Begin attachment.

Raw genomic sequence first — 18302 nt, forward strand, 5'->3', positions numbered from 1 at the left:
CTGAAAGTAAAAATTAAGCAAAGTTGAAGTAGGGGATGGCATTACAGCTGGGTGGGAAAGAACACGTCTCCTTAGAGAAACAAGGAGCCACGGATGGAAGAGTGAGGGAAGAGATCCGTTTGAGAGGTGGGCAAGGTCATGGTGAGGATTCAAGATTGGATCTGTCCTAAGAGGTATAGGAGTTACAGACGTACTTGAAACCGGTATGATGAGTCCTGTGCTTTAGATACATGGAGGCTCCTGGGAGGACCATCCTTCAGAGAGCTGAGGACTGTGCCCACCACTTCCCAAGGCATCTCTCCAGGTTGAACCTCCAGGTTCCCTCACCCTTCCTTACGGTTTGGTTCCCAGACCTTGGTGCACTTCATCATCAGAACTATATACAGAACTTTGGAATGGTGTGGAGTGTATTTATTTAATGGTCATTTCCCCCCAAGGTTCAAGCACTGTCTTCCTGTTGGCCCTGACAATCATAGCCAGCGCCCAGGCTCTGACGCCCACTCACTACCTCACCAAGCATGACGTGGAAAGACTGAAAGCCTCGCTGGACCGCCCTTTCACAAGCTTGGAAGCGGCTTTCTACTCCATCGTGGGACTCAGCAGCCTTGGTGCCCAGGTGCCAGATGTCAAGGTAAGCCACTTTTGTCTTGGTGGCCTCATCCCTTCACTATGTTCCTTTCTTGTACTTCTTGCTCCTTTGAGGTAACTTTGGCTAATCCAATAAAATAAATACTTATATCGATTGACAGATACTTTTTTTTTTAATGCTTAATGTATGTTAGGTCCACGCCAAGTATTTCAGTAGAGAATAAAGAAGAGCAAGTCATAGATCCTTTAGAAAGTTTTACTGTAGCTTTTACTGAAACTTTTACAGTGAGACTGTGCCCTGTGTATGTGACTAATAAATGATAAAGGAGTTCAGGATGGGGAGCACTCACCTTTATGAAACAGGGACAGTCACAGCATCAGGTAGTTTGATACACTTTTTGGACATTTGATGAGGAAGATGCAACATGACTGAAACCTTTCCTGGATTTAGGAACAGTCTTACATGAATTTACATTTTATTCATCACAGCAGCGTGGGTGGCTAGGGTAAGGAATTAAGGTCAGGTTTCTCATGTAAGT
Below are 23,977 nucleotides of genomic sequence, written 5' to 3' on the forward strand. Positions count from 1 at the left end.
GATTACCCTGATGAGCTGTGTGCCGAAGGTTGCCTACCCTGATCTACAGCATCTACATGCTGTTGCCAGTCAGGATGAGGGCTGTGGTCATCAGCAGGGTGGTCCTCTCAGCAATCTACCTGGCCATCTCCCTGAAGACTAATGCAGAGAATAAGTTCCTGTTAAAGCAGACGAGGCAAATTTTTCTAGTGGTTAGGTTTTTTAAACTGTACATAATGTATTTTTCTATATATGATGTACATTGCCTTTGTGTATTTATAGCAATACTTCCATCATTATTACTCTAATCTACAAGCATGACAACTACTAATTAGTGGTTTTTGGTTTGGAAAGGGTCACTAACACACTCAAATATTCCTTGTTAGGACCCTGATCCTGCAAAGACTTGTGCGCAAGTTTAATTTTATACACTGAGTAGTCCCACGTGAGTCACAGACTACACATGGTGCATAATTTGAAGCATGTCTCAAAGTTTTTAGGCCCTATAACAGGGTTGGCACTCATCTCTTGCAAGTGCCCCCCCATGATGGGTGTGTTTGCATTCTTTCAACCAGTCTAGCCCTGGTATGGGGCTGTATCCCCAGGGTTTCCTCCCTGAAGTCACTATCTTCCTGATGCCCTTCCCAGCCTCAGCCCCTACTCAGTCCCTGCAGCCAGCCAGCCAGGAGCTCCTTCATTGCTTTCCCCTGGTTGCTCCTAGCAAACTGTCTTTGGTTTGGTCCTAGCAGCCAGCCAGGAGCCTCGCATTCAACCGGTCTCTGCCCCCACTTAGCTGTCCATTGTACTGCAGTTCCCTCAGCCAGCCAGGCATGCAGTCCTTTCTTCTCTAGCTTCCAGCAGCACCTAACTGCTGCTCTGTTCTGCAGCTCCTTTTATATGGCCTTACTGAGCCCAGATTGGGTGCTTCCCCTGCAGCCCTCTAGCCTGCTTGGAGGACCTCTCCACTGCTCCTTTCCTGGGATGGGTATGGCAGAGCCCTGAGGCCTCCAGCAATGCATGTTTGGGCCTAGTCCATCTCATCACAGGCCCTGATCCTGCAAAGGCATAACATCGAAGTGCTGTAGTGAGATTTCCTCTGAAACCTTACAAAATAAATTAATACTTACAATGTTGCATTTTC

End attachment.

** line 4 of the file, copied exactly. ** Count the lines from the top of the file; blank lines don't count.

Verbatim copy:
GATTACCCTGATGAGCTGTGTGCCGAAGGTTGCCTACCCTGATCTACAGCATCTACATGCTGTTGCCAGTCAGGATGAGGGCTGTGGTCATCAGCAGGGTGGTCCTCTCAGCAATCTACCTGGCCATCTCCCTGAAGACTAATGCAGAGAATAAGTTCCTGTTAAAGCAGACGAGGCAAATTTTTCTAGTGGTTAGGTTTTTTAAACTGTACATAATGTATTTTTCTATATATGATGTACATTGCCTTTGTGTATTTATAGCAATACTTCCATCATTATTACTCTAATCTACAAGCATGACAACTACTAATTAGTGGTTTTTGGTTTGGAAAGGGTCACTAACACACTCAAATATTCCTTGTTAGGACCCTGATCCTGCAAAGACTTGTGCGCAAGTTTAATTTTATACACTGAGTAGTCCCACGTGAGTCACAGACTACACATGGTGCATAATTTGAAGCATGTCTCAAAGTTTTTAGGCCCTATAACAGGGTTGGCACTCATCTCTTGCAAGTGCCCCCCCATGATGGGTGTGTTTGCATTCTTTCAACCAGTCTAGCCCTGGTATGGGGCTGTATCCCCAGGGTTTCCTCCCTGAAGTCACTATCTTCCTGATGCCCTTCCCAGCCTCAGCCCCTACTCAGTCCCTGCAGCCAGCCAGCCAGGAGCTCCTTCATTGCTTTCCCCTGGTTGCTCCTAGCAAACTGTCTTTGGTTTGGTCCTAGCAGCCAGCCAGGAGCCTCGCATTCAACCGGTCTCTGCCCCCACTTAGCTGTCCATTGTACTGCAGTTCCCTCAGCCAGCCAGGCATGCAGTCCTTTCTTCTCTAGCTTCCAGCAGCACCTAACTGCTGCTCTGTTCTGCAGCTCCTTTTATATGGCCTTACTGAGCCCAGATTGGGTGCTTCCCCTGCAGCCCTCTAGCCTGCTTGGAGGACCTCTCCACTGCTCCTTTCCTGGGATGGGTATGGCAGAGCCCTGAGGCCTCCAGCAATGCATGTTTGGGCCTAGTCCATCTCATCACAGGCCCTGATCCTGCAAAGGCATAACATCGAAGTGCTGTAGTGAGATTTCCTCTGAAACCTTACAAAATAAATTAATACTTACAATGTTGCATTTTC